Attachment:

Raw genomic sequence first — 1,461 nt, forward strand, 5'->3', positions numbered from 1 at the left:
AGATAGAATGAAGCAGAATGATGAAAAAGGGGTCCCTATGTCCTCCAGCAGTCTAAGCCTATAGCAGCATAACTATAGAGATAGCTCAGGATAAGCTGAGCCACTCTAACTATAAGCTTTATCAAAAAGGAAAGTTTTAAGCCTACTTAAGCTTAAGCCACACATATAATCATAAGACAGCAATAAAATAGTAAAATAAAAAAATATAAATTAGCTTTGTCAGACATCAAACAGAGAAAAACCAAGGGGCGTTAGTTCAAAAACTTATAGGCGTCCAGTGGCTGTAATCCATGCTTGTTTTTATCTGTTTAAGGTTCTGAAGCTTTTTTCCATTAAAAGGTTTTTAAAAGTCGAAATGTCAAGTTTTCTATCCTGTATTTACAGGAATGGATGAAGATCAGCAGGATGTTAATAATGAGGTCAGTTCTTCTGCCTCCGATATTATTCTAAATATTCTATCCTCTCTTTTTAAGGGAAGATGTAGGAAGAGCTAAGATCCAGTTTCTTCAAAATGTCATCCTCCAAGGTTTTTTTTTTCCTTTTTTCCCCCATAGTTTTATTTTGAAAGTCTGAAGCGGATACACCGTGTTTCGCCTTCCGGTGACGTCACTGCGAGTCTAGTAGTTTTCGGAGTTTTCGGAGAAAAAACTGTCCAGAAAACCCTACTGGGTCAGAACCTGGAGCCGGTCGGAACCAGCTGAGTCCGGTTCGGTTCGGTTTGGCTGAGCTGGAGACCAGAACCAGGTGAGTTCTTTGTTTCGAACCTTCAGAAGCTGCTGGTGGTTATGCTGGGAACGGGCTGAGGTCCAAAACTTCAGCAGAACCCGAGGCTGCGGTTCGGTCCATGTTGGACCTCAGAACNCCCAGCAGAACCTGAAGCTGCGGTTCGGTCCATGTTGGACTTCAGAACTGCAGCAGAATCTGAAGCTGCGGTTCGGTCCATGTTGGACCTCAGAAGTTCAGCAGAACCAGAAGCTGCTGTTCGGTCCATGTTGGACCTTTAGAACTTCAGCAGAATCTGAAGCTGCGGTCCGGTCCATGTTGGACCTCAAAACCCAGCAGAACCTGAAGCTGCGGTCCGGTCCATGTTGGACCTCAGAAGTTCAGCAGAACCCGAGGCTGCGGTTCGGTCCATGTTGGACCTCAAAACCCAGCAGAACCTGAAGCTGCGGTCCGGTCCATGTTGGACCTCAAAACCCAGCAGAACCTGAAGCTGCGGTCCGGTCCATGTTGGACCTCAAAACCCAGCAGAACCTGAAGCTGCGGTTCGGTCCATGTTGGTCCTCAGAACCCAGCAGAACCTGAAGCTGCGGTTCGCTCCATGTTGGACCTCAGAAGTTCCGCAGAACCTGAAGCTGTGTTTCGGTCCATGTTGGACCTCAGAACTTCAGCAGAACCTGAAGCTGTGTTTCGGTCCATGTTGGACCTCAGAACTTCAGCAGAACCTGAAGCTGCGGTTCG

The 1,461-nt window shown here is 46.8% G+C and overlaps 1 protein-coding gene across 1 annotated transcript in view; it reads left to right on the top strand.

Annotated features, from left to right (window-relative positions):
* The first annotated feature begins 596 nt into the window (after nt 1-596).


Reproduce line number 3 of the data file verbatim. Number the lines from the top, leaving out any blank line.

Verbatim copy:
The 1,461-nt window shown here is 46.8% G+C and overlaps 1 protein-coding gene across 1 annotated transcript in view; it reads left to right on the top strand.